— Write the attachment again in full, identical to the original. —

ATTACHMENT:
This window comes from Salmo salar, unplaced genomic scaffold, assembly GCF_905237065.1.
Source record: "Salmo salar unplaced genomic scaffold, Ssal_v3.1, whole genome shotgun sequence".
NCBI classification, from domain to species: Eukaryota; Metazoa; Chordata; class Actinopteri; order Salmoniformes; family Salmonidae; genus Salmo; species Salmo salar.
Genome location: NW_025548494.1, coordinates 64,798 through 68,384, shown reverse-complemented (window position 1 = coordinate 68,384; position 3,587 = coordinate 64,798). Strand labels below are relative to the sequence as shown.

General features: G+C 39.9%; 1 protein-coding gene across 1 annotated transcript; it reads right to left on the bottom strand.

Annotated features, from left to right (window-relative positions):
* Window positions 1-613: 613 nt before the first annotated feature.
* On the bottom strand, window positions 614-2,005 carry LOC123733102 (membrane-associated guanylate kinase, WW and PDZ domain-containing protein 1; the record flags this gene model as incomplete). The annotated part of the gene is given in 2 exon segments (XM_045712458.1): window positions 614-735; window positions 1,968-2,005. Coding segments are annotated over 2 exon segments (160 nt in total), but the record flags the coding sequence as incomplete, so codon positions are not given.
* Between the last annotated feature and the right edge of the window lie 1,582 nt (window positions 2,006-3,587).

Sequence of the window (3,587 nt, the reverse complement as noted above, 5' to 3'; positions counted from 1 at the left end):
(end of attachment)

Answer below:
This window comes from Salmo salar, unplaced genomic scaffold, assembly GCF_905237065.1.
Source record: "Salmo salar unplaced genomic scaffold, Ssal_v3.1, whole genome shotgun sequence".
NCBI classification, from domain to species: Eukaryota; Metazoa; Chordata; class Actinopteri; order Salmoniformes; family Salmonidae; genus Salmo; species Salmo salar.
Genome location: NW_025548494.1, coordinates 64,798 through 68,384, shown reverse-complemented (window position 1 = coordinate 68,384; position 3,587 = coordinate 64,798). Strand labels below are relative to the sequence as shown.

General features: G+C 39.9%; 1 protein-coding gene across 1 annotated transcript; it reads right to left on the bottom strand.

Annotated features, from left to right (window-relative positions):
* Window positions 1-613: 613 nt before the first annotated feature.
* On the bottom strand, window positions 614-2,005 carry LOC123733102 (membrane-associated guanylate kinase, WW and PDZ domain-containing protein 1; the record flags this gene model as incomplete). The annotated part of the gene is given in 2 exon segments (XM_045712458.1): window positions 614-735; window positions 1,968-2,005. Coding segments are annotated over 2 exon segments (160 nt in total), but the record flags the coding sequence as incomplete, so codon positions are not given.
* Between the last annotated feature and the right edge of the window lie 1,582 nt (window positions 2,006-3,587).

Sequence of the window (3,587 nt, the reverse complement as noted above, 5' to 3'; positions counted from 1 at the left end):